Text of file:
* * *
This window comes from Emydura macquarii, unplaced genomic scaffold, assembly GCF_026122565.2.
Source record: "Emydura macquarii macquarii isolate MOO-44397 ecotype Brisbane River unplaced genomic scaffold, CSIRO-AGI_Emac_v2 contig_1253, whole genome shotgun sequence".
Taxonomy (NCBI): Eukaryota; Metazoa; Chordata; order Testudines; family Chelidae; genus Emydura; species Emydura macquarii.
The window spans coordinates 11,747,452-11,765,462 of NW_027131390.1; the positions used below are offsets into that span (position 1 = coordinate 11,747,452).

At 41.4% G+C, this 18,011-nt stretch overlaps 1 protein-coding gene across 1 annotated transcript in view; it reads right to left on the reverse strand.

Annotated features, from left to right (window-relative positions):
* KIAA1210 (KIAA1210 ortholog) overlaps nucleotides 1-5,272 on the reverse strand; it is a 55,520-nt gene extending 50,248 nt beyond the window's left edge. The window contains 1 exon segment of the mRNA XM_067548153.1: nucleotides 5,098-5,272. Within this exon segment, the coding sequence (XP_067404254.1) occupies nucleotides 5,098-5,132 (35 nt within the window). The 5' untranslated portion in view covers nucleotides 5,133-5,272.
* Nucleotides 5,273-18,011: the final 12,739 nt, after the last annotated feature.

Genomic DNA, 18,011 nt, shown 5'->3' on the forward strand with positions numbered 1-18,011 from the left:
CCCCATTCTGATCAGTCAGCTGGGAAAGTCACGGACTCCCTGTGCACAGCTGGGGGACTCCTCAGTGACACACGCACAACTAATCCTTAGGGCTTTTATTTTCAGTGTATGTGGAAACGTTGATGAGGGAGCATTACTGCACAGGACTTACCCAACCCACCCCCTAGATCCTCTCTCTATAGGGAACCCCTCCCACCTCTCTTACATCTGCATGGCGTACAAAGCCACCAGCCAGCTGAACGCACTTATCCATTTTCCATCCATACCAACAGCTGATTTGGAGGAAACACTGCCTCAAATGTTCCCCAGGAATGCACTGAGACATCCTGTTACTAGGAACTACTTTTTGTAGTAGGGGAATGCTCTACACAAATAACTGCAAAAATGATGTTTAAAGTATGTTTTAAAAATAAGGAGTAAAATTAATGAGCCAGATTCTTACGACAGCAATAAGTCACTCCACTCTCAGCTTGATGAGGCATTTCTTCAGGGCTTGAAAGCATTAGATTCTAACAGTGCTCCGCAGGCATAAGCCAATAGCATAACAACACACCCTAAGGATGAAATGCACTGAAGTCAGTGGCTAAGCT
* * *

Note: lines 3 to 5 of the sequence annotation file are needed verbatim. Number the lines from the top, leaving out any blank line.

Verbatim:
Taxonomy (NCBI): Eukaryota; Metazoa; Chordata; order Testudines; family Chelidae; genus Emydura; species Emydura macquarii.
The window spans coordinates 11,747,452-11,765,462 of NW_027131390.1; the positions used below are offsets into that span (position 1 = coordinate 11,747,452).

At 41.4% G+C, this 18,011-nt stretch overlaps 1 protein-coding gene across 1 annotated transcript in view; it reads right to left on the reverse strand.